The 20 or so people in attendance, mostly employees of William Hill, stand idly in the basement staring at a bathroom scale, while horse races play in an endless loop on mounted TV screens. The weight of each boxer is announced, each flexes gargantuan muscles in turn and the crowd claps dispassionately. For a photo opportunity, Maloney drags a table beside the six-foot-six Cornish and climbs up. Someone yells, “That’s not the first time Maloney’s jumped on top of a table!” Maloney turns red, then lets out a loud, guttural laugh.
As manager of the heavyweight champion of the world, Frank was known for his outrageous behavior. “My life was lived on a stage,” Maloney says now. When former heavyweight champ Riddick Bowe refused to fight Lewis, Maloney printed business cards with an image of a chicken’s head on Bowe’s body, and handed them out to reporters. Before a fight in Las Vegas between Lewis and Tony Tucker, who was managed by Don King, Maloney stuck a Union Jack flag into a life-size cutout of Bill Clinton. King grew agitated, and called Frank a “pugilistic pygmy” and a “mental midget.” Maloney chuckled and thanked him for the publicity. He recalls King’s outburst: “‘What is wrong with him! Only you English can put up with this!'”
“Flamboyant Frank,” as Maloney’s friend Eric Guy called him, “loved the attention. He became much more boisterous.”
Maloney was also vocally conservative about many of the changes happening in London at the turn of the 21st century. “He would complain a lot,” Guy says. The arrival of European immigrants and the imposition of a congestion charge in central London particularly irked him. Then Maloney had a revelation: “Why don’t I change it?”
In 2004, with no political experience, he announced his candidacy for mayor of London as a member of the United Kingdom Independence Party (UKIP). “Daddy is quite child like,” says Maloney’s first daughter, Emma. “If you say, ‘No,’ he’ll say, ‘Watch me.’ He likes the challenge, the drama, the controversy.”
UKIP candidates typically stake out positions that are anti-immigrant, anti-gay-rights and anti-Europe. One of the founding members once suggested Muslims should have to sign a “code of conduct” to live in the U.K. Another recently tweeted that a black comedian who made jokes about living in Britain should emigrate to a “black country.” Maloney joined UKIP in 1997. It advertises itself as a party for white working-class outsiders, which appealed to him. His campaign car, a canary-yellow Robin Reliant three-wheeler, toured around town carrying the slogan “From Peckham to City Hall.”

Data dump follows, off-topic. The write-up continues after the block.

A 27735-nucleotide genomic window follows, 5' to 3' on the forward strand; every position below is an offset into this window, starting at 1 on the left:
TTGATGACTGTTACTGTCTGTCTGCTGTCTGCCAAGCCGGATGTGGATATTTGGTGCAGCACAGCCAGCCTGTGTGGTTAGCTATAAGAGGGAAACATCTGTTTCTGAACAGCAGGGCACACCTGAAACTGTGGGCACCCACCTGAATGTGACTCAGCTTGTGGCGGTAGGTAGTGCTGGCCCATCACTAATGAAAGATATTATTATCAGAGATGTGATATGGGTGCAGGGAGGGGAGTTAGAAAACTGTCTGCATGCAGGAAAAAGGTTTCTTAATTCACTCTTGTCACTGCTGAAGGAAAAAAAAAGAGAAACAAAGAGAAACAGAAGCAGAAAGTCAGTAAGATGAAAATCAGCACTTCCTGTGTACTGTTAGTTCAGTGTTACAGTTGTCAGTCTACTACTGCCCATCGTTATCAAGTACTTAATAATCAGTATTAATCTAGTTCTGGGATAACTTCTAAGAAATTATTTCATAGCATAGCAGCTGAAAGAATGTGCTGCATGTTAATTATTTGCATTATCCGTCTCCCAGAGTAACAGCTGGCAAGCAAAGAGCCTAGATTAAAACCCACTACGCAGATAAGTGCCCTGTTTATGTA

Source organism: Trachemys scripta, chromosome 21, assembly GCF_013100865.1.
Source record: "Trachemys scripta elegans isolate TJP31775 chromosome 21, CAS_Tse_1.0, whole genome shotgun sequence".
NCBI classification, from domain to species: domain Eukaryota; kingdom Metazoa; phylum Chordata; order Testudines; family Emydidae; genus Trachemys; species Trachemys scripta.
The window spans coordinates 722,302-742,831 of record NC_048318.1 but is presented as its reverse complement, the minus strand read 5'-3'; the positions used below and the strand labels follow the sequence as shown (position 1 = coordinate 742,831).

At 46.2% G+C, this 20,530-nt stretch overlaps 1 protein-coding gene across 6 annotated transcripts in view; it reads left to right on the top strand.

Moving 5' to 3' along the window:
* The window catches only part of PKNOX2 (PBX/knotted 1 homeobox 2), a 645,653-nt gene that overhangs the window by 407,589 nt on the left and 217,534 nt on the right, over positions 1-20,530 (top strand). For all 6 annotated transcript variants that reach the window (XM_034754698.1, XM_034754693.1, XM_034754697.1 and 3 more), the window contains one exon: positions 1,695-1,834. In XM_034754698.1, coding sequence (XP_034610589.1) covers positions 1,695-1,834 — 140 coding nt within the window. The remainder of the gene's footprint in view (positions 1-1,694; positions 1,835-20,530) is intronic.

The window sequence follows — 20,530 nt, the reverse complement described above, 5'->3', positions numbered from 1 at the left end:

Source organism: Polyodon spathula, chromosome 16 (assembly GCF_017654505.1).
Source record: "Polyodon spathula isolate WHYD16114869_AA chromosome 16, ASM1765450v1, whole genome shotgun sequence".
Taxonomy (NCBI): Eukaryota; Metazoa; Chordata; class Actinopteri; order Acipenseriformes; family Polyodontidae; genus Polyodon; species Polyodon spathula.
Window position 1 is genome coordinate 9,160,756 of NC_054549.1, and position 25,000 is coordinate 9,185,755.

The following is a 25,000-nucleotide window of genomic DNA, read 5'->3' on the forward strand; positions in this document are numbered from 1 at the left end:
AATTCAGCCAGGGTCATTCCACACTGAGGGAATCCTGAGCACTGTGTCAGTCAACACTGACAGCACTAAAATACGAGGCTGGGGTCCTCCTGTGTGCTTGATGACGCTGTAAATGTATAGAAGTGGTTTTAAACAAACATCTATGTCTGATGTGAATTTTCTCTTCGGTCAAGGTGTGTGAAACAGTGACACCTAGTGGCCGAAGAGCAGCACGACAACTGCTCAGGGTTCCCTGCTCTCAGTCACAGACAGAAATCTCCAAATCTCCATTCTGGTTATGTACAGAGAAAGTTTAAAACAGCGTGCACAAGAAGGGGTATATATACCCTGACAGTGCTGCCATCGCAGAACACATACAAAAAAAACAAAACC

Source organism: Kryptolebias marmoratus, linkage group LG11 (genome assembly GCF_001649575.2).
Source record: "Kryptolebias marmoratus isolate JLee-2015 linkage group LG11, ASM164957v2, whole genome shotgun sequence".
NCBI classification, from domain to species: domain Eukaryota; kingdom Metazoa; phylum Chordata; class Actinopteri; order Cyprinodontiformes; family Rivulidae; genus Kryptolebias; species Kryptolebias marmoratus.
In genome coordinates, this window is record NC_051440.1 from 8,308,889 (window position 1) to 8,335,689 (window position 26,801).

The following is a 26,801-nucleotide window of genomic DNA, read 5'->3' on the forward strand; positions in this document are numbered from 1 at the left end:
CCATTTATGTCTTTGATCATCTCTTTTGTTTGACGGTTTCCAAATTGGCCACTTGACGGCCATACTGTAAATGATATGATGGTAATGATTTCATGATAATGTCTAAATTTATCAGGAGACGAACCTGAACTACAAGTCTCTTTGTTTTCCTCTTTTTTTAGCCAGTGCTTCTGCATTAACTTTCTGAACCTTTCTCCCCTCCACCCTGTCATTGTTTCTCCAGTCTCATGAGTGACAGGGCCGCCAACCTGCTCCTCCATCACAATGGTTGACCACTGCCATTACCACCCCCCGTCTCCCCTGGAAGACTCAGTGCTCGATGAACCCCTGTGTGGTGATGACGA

More desperate than ever for press, Maloney agreed to an interview with a community newspaper, The Hampstead and Highgate Express. When the reporter asked why Maloney didn’t campaign in Camden, then the epicenter of London counterculture, he answered because there were “too many gays.” Voters were outraged. One group that might have otherwise supported him, the Gay Conservatives, demanded he end his candidacy. A BBC reporter asked him to explain his position. “I don’t think they do a lot for society,” he replied. “I’m anti-same-sex marriages and I’m anti-same-sex families. I don’t think it’s right for children to be brought up that way.” Maloney went on to win six percent of the vote – three times more than any other UKIP candidate for mayor has ever gained – but his anti-gay views became his larger legacy.
Maloney returned to boxing with a new level of ferocity. He had fallen out with Lewis over a contract dispute in 2001, but soon signed a roster of promising young talent. Those who didn’t sign with him, Maloney now admits, he tried to “sabotage” and “destroy.” “Frank was vicious,” British heavyweight Audley Harrison says. “It was one drama after another.” Maloney bad-mouthed fighters in the press and canceled scheduled fights without warning. “There were a lot of people in boxing who were waiting for him to get his comeuppance,” Ambrose Mendy says.
Meanwhile, his family life was unraveling. “We argued a lot,” Tracey says. After a small disagreement over a mortgage payment, Emma says she and her father didn’t speak for five years. And then, during a boxing conference in Thailand, he skipped his flight home to consult a gender-reassignment specialist. “I realized I couldn’t do it,” Maloney says. “I obviously loved Tracey and I love my children, and I just thought, ‘What would they think? Would their lives be wrecked?’ So I had to push it out. I had to push it away.”